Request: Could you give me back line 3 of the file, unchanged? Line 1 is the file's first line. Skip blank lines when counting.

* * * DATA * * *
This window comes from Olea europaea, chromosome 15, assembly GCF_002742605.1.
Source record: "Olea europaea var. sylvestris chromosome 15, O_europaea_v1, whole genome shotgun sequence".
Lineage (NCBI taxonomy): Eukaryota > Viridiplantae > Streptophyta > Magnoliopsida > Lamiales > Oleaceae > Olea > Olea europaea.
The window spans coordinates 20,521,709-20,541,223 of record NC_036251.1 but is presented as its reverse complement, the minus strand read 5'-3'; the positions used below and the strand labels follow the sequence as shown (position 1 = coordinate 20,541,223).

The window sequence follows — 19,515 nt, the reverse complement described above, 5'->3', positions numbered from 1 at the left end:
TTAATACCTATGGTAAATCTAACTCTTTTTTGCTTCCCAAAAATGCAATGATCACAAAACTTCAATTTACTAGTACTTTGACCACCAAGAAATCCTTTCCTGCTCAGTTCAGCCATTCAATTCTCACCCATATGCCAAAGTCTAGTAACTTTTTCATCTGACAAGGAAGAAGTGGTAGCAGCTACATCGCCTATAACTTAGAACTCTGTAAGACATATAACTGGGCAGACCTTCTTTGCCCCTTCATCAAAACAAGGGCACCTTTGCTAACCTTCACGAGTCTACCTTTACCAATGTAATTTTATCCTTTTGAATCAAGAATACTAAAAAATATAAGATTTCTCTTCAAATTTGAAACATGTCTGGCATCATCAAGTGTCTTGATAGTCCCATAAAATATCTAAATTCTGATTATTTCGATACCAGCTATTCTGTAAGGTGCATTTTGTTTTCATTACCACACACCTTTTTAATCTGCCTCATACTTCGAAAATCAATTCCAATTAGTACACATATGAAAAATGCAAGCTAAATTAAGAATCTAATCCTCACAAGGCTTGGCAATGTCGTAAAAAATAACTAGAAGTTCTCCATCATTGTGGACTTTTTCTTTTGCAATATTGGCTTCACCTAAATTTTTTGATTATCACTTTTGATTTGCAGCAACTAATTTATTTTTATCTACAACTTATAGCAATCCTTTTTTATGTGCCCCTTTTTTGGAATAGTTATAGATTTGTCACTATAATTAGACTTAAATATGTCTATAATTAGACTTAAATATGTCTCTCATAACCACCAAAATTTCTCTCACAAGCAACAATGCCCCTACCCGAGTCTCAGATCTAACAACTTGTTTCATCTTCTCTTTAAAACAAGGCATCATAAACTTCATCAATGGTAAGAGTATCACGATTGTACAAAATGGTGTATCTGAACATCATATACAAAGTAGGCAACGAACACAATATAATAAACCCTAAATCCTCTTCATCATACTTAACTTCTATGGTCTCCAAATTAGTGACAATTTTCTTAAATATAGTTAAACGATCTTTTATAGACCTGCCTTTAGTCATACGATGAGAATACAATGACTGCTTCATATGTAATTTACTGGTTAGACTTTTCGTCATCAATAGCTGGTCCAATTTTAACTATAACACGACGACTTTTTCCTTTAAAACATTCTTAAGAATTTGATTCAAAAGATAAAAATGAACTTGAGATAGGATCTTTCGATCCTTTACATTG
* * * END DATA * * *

Lineage (NCBI taxonomy): Eukaryota > Viridiplantae > Streptophyta > Magnoliopsida > Lamiales > Oleaceae > Olea > Olea europaea.